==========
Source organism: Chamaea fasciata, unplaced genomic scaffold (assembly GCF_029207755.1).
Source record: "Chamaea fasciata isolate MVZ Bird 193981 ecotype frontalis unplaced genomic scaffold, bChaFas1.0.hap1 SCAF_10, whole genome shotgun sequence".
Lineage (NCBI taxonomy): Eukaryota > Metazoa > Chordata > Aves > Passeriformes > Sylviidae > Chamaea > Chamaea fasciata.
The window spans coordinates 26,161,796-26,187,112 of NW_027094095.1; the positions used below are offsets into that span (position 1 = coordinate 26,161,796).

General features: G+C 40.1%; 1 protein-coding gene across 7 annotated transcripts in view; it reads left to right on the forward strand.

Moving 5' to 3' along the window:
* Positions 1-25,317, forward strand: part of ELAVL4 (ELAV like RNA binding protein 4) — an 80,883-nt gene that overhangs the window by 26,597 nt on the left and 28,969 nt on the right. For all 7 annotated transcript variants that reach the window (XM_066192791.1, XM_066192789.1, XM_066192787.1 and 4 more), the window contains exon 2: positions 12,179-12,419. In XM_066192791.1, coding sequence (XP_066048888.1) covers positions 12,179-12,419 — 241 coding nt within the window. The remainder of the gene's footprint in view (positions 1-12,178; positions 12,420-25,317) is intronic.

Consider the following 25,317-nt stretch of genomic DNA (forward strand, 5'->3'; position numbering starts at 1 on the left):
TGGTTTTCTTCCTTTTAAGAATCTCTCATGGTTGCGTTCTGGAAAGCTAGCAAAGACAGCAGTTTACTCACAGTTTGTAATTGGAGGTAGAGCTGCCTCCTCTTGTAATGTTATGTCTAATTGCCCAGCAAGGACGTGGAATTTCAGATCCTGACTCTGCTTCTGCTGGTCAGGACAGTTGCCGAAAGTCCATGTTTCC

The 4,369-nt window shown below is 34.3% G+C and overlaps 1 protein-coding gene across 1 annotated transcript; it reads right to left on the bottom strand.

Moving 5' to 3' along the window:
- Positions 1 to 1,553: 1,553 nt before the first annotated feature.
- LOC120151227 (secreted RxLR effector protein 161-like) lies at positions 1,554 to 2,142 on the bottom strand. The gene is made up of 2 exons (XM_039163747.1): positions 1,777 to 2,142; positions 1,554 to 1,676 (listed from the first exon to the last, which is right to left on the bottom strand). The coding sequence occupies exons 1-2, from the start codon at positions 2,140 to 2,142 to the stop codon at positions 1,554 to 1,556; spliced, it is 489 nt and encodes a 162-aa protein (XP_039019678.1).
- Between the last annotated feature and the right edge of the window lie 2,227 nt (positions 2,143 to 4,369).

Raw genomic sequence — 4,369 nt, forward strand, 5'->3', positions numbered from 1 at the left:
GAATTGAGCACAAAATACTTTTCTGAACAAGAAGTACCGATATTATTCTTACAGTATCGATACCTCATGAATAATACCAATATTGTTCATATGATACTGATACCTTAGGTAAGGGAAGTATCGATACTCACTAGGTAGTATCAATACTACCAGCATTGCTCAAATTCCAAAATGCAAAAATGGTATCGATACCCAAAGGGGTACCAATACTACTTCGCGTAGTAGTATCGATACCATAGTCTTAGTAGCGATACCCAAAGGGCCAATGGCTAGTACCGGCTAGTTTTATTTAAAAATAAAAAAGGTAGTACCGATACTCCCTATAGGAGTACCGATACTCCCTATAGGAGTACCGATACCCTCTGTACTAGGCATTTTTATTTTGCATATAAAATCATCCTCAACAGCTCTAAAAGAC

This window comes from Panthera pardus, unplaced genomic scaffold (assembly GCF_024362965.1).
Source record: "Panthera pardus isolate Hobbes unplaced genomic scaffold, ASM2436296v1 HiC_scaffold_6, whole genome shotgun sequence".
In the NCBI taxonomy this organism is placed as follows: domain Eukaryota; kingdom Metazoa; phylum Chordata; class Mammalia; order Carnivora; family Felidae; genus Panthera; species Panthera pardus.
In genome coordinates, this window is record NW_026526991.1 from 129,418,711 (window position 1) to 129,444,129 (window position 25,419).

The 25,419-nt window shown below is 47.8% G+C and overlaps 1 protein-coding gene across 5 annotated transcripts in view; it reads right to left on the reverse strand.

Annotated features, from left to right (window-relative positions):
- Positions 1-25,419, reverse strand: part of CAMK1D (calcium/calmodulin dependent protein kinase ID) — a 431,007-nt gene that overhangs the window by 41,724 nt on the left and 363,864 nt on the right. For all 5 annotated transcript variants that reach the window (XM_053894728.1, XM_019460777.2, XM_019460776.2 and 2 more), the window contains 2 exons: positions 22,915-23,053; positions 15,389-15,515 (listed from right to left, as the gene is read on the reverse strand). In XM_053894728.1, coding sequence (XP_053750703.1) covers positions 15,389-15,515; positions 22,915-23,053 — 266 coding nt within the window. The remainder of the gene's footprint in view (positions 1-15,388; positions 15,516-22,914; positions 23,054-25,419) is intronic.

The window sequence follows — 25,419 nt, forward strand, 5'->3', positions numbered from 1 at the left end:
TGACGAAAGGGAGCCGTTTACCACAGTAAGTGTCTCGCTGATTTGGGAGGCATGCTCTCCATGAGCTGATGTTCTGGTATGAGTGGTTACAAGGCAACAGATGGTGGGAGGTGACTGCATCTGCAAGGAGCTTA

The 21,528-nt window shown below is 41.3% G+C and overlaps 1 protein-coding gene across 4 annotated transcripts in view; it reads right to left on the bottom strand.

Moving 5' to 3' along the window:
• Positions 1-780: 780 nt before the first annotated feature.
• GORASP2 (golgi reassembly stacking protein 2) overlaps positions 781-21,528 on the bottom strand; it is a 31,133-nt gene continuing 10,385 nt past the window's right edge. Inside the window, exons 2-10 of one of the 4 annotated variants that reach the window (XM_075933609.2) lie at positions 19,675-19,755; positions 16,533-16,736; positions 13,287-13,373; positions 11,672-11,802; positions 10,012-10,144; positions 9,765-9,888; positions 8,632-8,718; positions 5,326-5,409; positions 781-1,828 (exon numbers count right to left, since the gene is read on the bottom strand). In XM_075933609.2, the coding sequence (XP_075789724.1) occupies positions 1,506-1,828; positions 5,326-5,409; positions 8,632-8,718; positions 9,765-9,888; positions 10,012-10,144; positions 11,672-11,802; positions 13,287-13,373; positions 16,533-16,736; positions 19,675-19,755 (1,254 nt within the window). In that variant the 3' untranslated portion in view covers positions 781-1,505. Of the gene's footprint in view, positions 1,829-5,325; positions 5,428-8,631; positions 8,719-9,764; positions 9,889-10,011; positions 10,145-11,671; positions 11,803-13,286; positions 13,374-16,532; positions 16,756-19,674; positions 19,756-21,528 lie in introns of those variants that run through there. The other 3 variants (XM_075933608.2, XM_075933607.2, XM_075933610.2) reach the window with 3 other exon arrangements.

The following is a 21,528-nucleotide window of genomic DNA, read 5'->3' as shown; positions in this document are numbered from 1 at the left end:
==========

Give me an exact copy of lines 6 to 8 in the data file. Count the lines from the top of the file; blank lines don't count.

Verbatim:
Moving 5' to 3' along the window:
* Positions 1-25,317, forward strand: part of ELAVL4 (ELAV like RNA binding protein 4) — an 80,883-nt gene that overhangs the window by 26,597 nt on the left and 28,969 nt on the right. For all 7 annotated transcript variants that reach the window (XM_066192791.1, XM_066192789.1, XM_066192787.1 and 4 more), the window contains exon 2: positions 12,179-12,419. In XM_066192791.1, coding sequence (XP_066048888.1) covers positions 12,179-12,419 — 241 coding nt within the window. The remainder of the gene's footprint in view (positions 1-12,178; positions 12,420-25,317) is intronic.

Consider the following 25,317-nt stretch of genomic DNA (forward strand, 5'->3'; position numbering starts at 1 on the left):